I like the point about that PM calls it "only a social construction" because it is a critique, while complexity thinking agrees but removes the "only".

    We insist on that we are "merely apes" in order to critique while being aware of that the "merely" is misleading to those who do not need to be criticized, as it seems as if there is some form above the ape that is waiting for us to develop into. PM had its use as a critique and critique was and is appropriate. If we can never associate with anything just because there are always those who overdo it and people naturally look especially at those, there will be nothing one can ever associate with. PM guys published a lot of brown semi solids - so do most famous physicists.
    Hank
    You make fine points but the fact that it takes three paragraphs to rationalize anything meaningful in PM means their proponents have done too much harm - to themselves and science.  It's better not to get too complex in arguing their similarities.  There is a reason post-modernism is used by young earth creationists (and all religious people, I suppose) and that should make science suspicious of it.   If we let it be established that there is no evidence, only acceptance of assumptions, there is basically no science - and that makes it impossible to ever have a reasonable science policy.
    keesp
    I have pointed out that I am far fgrom being an expert on post-modernism (I started out with Richard Dawkins critique, and that was a great read, but not a not a good introduction). My viewponits became milder when I got to know more on Jacques Derrida's theory of language, in which he basically -as I understand it- promoted the importance of ambiguity (which is very manifest in his ideas of 'traces') in language. I think postmodernity has probably suffered most from the second wave of theorists that jumped on the bandwagon of PM, and started taking the good-natured anarchism of the original thinkers too seriously, or even as a sort of haughtines. This is often the problem with critics from outside, that they think their criticism makes then superior to what they criticise, but do not bother to ask themselves the question if their alternatives are really better. Of course, my association between social constructivism and postmodernism is also quite quick-'n-dirty...there are quite a number of different strains there as well (see Ian Hacking), and I personally am quite impressed with Bruno Latour's actor-network theory, and I to some extent can follow some of the 'difference-philosophies', although I personally do not think that a philosophy of differences is much different than a philosophy of identity . I also see how SC has pointed out that many (neo-)Darwinian 'theories' on gender, race, and so on have been higly normative, and therefore are examples tremendously bad science, if one claims to be working 'objectively'. 'Man is a hunter, woman nurtures' keepes popping up, even though antroplogists, primatologists and other scientific areas tell a much more differentiated story. Scientists such as Jared Diamond, Sarah Blaffer Hrdy and Frans de Waal tell a different story.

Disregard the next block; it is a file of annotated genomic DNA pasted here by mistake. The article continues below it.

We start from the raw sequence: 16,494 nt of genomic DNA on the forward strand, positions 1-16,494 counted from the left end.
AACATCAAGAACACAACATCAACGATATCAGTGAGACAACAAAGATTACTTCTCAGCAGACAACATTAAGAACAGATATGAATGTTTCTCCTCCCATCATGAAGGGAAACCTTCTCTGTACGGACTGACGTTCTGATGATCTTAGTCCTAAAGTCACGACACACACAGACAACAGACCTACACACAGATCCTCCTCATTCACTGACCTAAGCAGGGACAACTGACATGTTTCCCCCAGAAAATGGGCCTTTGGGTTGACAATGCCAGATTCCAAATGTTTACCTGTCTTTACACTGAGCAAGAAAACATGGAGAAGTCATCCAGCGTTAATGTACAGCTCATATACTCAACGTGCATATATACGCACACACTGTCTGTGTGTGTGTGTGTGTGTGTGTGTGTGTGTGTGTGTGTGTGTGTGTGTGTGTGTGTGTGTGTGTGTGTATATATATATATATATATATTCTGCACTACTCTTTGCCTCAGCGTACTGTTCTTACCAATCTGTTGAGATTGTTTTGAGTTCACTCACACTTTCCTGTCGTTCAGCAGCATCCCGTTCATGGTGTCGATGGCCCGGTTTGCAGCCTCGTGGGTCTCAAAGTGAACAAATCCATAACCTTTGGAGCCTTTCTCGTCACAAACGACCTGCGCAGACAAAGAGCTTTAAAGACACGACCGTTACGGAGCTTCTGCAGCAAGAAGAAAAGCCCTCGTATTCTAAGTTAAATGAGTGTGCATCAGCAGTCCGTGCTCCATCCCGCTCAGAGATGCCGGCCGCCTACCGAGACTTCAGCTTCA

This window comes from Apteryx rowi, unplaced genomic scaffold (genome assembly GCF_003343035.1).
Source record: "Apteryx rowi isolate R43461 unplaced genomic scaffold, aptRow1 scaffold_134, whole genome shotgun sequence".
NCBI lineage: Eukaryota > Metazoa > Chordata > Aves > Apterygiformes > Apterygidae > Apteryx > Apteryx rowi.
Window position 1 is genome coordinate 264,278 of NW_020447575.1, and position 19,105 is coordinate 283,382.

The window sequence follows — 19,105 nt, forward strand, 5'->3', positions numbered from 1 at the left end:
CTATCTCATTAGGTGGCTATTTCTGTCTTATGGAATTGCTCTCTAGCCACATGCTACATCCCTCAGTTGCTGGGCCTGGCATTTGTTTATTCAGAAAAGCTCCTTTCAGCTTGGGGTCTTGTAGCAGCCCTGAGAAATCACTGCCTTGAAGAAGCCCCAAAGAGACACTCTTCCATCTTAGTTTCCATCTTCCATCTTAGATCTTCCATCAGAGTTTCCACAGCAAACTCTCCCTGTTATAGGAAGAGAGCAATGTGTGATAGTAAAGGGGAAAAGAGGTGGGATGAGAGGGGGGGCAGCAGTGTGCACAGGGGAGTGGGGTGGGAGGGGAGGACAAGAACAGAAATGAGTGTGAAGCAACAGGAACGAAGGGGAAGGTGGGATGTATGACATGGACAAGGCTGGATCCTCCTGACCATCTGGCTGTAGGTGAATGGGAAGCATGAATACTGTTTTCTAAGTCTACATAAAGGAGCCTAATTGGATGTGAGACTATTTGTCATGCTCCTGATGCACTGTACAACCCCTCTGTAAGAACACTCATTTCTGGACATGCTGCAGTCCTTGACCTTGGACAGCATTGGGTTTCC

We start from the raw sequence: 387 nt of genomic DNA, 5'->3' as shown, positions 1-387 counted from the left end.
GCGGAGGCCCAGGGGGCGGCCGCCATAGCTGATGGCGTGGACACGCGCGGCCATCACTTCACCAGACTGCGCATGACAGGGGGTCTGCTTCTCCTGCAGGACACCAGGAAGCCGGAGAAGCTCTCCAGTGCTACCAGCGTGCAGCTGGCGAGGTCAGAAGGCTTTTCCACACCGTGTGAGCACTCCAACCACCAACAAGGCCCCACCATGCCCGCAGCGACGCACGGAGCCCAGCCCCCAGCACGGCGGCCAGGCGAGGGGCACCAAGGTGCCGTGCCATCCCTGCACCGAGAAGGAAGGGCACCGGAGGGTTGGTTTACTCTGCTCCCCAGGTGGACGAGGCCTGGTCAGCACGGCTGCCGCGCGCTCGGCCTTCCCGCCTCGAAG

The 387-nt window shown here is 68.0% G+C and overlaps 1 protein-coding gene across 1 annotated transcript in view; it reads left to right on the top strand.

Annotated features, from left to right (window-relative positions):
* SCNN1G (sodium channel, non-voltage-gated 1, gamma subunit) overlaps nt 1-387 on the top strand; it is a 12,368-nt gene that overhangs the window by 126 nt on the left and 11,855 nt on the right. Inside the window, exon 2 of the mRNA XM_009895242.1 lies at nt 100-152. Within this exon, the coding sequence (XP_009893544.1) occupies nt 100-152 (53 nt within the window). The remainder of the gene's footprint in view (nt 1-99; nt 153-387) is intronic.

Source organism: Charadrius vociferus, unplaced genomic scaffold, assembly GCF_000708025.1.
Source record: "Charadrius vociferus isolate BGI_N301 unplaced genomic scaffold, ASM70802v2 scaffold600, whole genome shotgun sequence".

In the end, the main point I want to draw attention to, is the fact that if one works from the premise of limited knowledge, and one does not accept the classical scientific ideal of an all-knowing, universal observer (position), you end up with bounded epistemological systems, and the question changes from which systems are right and wrong, to questions of epistemological boundaries and scales of framworks, schools and so on. The big problem becomes the concept of 'everything', because strictly speaking, one cannot make statements of matters outside the epistemological boundaries, and 'everything' by its nature tends to transcend such boundaries.
    Keesp